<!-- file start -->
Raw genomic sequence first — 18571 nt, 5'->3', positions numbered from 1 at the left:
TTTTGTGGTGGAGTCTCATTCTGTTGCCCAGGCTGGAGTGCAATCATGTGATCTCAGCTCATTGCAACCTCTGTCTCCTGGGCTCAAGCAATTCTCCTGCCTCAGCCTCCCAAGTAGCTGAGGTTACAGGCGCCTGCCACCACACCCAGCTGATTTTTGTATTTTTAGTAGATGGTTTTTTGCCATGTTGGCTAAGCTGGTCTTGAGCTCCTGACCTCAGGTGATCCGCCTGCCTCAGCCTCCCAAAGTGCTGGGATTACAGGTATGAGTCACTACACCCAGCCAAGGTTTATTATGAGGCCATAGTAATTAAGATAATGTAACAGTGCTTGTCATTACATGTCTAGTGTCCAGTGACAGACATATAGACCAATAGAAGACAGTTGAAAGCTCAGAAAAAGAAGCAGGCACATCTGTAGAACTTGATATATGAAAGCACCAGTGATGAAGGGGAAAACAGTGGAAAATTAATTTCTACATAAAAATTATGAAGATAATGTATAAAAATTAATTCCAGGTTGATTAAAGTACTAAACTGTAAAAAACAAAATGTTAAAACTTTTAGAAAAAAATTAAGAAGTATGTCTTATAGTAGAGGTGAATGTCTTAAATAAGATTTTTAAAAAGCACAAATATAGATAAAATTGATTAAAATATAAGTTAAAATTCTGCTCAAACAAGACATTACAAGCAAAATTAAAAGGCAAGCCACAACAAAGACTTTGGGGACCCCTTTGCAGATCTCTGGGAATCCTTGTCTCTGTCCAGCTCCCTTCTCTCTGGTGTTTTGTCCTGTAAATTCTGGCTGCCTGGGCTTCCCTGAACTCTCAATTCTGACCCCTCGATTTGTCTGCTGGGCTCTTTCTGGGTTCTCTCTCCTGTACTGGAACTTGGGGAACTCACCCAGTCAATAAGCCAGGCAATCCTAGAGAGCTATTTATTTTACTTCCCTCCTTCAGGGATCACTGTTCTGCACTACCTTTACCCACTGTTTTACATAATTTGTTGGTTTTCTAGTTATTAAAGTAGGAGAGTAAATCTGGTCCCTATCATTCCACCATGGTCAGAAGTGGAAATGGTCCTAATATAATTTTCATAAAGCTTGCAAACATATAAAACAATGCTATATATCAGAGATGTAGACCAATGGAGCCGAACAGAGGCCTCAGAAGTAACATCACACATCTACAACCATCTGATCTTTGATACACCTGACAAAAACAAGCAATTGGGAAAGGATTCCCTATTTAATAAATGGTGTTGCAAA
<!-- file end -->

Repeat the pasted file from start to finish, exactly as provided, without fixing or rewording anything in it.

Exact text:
Raw genomic sequence first — 18571 nt, 5'->3', positions numbered from 1 at the left:
TTTTGTGGTGGAGTCTCATTCTGTTGCCCAGGCTGGAGTGCAATCATGTGATCTCAGCTCATTGCAACCTCTGTCTCCTGGGCTCAAGCAATTCTCCTGCCTCAGCCTCCCAAGTAGCTGAGGTTACAGGCGCCTGCCACCACACCCAGCTGATTTTTGTATTTTTAGTAGATGGTTTTTTGCCATGTTGGCTAAGCTGGTCTTGAGCTCCTGACCTCAGGTGATCCGCCTGCCTCAGCCTCCCAAAGTGCTGGGATTACAGGTATGAGTCACTACACCCAGCCAAGGTTTATTATGAGGCCATAGTAATTAAGATAATGTAACAGTGCTTGTCATTACATGTCTAGTGTCCAGTGACAGACATATAGACCAATAGAAGACAGTTGAAAGCTCAGAAAAAGAAGCAGGCACATCTGTAGAACTTGATATATGAAAGCACCAGTGATGAAGGGGAAAACAGTGGAAAATTAATTTCTACATAAAAATTATGAAGATAATGTATAAAAATTAATTCCAGGTTGATTAAAGTACTAAACTGTAAAAAACAAAATGTTAAAACTTTTAGAAAAAAATTAAGAAGTATGTCTTATAGTAGAGGTGAATGTCTTAAATAAGATTTTTAAAAAGCACAAATATAGATAAAATTGATTAAAATATAAGTTAAAATTCTGCTCAAACAAGACATTACAAGCAAAATTAAAAGGCAAGCCACAACAAAGACTTTGGGGACCCCTTTGCAGATCTCTGGGAATCCTTGTCTCTGTCCAGCTCCCTTCTCTCTGGTGTTTTGTCCTGTAAATTCTGGCTGCCTGGGCTTCCCTGAACTCTCAATTCTGACCCCTCGATTTGTCTGCTGGGCTCTTTCTGGGTTCTCTCTCCTGTACTGGAACTTGGGGAACTCACCCAGTCAATAAGCCAGGCAATCCTAGAGAGCTATTTATTTTACTTCCCTCCTTCAGGGATCACTGTTCTGCACTACCTTTACCCACTGTTTTACATAATTTGTTGGTTTTCTAGTTATTAAAGTAGGAGAGTAAATCTGGTCCCTATCATTCCACCATGGTCAGAAGTGGAAATGGTCCTAATATAATTTTCATAAAGCTTGCAAACATATAAAACAATGCTATATATCAGAGATGTAGACCAATGGAGCCGAACAGAGGCCTCAGAAGTAACATCACACATCTACAACCATCTGATCTTTGATACACCTGACAAAAACAAGCAATTGGGAAAGGATTCCCTATTTAATAAATGGTGTTGCAAA